A great way to figure out which skills to develop is to ask yourself these three questions:
- What other skills do I have that I can leverage?
- What am I naturally good at?
- What areas can I go and retrain in?
One silver lining of COVID is that the government has offered free or discounted courses, which are the perfect opportunity for you to diversify your skillset, so make the most of them!
Step 5. Network!
The simplest and most overlooked strategy for securing your income is to network. Networking has never been easier thanks to social media and virtual groups, so there’s no excuse not to network! Reach out to old references and current colleagues to warm those relationships up a bit. That way, if you do need to ask them for a referral or a letter of recommendation, you and your professional relationship with them are top of mind.
If you are job hunting, then networking is even more important because a lot of jobs get filled without even being posted or advertised. Reach out to your network, your community, and your colleagues so they can point you in the right direction and help you find a position. Remember, people can’t help you if they don’t know you need the help!
Step 6. Explore new industries and widen your search
If you are struggling to find work, it is time to kick things up a few notches and start looking at workplaces and industries that you wouldn’t normally apply for. This could also mean expanding your geographic search radius, especially if your job can be done virtually. Throw your CV at everything and see what sticks!
Step 7. Seek feedback and follow up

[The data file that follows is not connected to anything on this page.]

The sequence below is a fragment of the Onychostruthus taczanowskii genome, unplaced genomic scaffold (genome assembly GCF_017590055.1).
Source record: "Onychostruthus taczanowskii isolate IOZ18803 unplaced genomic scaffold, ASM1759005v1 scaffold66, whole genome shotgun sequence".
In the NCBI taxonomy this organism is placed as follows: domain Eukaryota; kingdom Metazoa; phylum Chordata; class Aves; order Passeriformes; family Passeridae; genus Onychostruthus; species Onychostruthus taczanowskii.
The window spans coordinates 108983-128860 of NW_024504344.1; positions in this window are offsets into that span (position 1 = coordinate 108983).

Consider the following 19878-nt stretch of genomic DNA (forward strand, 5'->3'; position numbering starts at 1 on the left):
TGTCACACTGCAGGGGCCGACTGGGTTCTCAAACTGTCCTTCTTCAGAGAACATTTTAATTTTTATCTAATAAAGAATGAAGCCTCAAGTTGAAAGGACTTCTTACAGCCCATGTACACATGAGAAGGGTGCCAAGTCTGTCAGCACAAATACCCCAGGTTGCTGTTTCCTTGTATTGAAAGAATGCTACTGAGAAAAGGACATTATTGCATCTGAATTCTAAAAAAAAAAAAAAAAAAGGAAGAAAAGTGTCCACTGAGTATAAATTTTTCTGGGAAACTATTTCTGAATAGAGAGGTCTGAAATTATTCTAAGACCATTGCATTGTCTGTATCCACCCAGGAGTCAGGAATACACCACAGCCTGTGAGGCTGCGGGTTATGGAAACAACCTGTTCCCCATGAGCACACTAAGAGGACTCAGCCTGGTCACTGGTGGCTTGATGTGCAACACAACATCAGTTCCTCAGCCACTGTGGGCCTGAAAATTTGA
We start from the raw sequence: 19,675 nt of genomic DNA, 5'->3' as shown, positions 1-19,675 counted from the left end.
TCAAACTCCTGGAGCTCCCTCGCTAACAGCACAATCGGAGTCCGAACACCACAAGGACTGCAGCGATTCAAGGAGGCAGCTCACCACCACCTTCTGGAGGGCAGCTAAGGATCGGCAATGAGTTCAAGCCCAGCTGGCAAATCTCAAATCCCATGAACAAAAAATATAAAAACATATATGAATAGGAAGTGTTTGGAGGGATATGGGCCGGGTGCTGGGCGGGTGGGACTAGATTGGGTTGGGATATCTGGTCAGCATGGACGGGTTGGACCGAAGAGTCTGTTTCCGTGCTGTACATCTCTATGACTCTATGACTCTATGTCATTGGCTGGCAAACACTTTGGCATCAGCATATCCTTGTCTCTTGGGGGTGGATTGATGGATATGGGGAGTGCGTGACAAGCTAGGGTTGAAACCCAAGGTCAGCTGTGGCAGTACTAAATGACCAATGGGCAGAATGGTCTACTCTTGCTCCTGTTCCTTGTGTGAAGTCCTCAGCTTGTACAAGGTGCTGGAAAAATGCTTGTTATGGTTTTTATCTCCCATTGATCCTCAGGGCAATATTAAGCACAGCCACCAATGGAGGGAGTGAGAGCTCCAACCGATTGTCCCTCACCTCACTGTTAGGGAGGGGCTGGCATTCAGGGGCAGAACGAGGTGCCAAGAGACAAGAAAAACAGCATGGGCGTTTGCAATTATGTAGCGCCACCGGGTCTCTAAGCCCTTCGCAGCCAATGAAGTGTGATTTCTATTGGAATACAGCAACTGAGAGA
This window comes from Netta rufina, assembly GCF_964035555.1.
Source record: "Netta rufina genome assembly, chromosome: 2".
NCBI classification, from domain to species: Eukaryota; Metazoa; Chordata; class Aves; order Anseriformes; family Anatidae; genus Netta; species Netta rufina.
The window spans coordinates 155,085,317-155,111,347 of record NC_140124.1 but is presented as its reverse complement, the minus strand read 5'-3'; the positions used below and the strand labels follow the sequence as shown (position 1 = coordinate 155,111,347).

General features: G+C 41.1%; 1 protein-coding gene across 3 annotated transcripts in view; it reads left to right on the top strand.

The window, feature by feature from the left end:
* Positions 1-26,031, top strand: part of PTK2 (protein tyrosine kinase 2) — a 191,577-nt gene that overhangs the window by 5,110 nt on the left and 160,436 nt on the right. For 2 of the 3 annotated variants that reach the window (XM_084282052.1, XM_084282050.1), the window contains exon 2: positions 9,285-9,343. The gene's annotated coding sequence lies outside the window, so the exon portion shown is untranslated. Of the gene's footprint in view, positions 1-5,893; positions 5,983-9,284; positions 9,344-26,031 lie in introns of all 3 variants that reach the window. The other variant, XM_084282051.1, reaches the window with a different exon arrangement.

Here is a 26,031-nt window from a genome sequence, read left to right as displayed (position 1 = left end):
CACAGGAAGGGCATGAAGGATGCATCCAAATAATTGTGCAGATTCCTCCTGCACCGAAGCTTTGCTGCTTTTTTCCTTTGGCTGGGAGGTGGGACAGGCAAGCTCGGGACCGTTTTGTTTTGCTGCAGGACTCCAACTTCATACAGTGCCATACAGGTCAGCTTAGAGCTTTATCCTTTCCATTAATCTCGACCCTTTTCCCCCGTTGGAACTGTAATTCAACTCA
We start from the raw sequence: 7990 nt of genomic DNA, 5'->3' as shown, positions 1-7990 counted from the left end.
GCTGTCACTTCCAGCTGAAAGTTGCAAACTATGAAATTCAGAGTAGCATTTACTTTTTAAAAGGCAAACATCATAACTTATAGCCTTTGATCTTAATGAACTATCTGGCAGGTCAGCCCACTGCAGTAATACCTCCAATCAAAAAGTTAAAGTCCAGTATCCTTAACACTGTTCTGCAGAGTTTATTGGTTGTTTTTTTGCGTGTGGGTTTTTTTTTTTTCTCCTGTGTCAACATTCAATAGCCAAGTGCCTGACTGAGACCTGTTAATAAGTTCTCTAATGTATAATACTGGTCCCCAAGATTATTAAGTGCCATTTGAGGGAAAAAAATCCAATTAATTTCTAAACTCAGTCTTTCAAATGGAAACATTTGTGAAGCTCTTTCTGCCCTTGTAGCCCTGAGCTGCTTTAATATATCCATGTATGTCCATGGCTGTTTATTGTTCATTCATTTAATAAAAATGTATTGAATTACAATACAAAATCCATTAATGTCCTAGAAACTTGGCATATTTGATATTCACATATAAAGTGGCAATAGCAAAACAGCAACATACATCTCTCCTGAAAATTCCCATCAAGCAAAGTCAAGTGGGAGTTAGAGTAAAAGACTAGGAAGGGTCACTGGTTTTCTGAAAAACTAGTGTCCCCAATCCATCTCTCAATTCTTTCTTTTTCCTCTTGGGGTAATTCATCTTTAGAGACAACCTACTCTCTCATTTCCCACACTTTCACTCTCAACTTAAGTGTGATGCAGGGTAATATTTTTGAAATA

If networking, exploring new industries, and widening your search radius don’t result in any new jobs, it is time to start asking for feedback. Simply ask for more information about what they were looking for in a candidate or where you could have improved your application. The worst that can happen is they ignore you, on the other hand you might get some really great feedback that you can put in place for your next job application and interview.
If none of these strategies result in a job immediately, recognize that you’re still benefiting from your efforts. When you have conversations with hiring managers and show them that you’re willing to go the extra step for employment, you’re making connections with those individuals that can result in valuable professional benefits in the future. Also, remember that the fortune is in the follow-up, so don’t be afraid to reach back out to them if you don’t hear an answer on your application!
These times can absolutely be tough mentally, but if you adopt a “can-do” mindset and implement some of the strategies we discussed, you’ll be leagues ahead of the rest of the crowd in terms of securing your income and finding and retaining work during the recession. There is loads of information, support, and job opportunities out there; they just may require you to think outside the box.